1755 ENGLISH POETRY 1579-1830: SPENSER AND THE TRADITION

Rev. John Jortin

William Warburton to Richard Hurd, 30 December 1755; in Letters of a Late eminent Prelate (1808) 153.



December 30th, 1755.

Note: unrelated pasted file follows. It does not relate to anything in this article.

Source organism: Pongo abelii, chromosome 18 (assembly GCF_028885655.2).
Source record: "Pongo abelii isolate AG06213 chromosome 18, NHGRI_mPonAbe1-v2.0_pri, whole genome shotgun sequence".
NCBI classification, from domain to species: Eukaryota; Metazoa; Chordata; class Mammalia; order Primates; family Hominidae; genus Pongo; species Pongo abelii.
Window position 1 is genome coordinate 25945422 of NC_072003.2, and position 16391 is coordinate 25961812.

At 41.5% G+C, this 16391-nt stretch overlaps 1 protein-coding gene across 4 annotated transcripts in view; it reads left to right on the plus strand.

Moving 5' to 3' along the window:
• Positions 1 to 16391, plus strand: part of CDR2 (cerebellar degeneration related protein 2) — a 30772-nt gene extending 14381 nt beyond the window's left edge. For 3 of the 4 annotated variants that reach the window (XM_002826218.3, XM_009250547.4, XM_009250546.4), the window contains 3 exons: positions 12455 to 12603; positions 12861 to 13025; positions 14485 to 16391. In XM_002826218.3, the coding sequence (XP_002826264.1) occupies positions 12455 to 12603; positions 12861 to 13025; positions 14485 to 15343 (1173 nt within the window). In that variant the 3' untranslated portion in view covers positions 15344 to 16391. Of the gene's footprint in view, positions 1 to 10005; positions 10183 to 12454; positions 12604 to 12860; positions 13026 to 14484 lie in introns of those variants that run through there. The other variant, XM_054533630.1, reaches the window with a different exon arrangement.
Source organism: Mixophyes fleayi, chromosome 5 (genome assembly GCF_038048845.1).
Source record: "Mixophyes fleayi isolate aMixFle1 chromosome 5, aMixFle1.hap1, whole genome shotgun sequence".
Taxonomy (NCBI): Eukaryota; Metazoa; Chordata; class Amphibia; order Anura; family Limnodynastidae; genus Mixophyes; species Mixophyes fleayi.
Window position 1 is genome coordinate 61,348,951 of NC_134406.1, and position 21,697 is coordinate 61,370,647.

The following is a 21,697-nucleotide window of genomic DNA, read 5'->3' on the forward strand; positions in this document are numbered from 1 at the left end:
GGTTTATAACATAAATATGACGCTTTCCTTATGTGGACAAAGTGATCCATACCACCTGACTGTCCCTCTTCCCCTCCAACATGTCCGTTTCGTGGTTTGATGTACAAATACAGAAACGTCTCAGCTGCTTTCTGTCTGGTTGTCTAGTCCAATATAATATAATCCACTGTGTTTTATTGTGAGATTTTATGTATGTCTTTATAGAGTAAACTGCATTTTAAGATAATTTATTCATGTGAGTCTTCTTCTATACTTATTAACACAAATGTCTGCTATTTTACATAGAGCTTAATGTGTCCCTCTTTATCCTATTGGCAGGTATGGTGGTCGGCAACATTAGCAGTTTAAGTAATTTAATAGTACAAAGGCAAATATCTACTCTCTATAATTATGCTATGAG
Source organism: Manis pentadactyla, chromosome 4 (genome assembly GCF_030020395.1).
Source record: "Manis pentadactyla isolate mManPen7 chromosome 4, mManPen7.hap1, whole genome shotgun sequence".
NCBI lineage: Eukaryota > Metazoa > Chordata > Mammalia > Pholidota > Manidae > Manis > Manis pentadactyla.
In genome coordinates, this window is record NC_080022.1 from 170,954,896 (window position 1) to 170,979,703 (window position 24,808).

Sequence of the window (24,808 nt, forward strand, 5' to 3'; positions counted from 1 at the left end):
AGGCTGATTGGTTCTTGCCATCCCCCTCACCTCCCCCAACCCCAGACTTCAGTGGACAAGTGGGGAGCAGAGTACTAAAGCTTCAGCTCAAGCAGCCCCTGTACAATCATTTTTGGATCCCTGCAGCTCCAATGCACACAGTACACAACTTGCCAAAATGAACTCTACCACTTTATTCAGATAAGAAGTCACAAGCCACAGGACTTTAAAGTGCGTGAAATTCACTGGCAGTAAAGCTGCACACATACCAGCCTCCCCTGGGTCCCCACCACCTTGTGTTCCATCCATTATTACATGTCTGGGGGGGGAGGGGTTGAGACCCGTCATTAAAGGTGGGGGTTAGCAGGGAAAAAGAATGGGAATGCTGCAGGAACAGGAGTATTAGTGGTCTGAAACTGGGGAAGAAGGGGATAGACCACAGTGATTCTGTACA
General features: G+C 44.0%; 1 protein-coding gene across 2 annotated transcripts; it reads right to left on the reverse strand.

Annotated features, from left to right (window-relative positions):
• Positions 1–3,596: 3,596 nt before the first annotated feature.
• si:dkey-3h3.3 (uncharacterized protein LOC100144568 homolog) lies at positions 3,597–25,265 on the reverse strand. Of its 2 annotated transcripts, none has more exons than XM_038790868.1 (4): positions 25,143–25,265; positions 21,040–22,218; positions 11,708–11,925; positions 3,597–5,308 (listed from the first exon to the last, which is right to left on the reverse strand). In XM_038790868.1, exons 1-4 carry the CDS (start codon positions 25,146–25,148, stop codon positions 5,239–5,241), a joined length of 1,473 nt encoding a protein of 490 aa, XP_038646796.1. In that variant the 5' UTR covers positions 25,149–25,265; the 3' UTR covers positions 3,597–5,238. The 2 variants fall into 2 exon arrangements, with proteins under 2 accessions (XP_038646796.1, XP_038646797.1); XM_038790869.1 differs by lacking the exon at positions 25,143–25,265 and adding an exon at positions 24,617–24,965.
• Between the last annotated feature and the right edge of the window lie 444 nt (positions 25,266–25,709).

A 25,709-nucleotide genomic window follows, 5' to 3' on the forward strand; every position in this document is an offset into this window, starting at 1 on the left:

Who they are of Jortin's friends you have met with, I don't know; but they must be dirty fellows indeed who can think I have no reason to complain of his mean, low, and ungrateful conduct towards me; or that the pamphlet, which expresses so much resentment of it, was of my writing. Jortin is himself as vain as he is dirty, to imagine I am obliged to him for holding his hand. And perhaps, if the truth were known, it was to this insolence he must ascribe the seventh Dissertation. No body has yet written against me but at their own expence; and if he be a gainer, I will forgive him. The profusion of compliment in the Dissertation is so great, that he must be very malignant who can suppose I gave it myself; and, at the same time, so warm, that he must be very dull, not to see it came from a generous and zealous friend. Whoever he be, I envy him, that he has got the start of me; and that it was not my good fortune to do that for him, which he has done for me; that is to say, "Give a seasonable reproof to little low envy under the mask of friendship." And I wish you would take an opportunity to say all this, from me, and in my name, to those friends of Dr. Jortin. — I am, &c.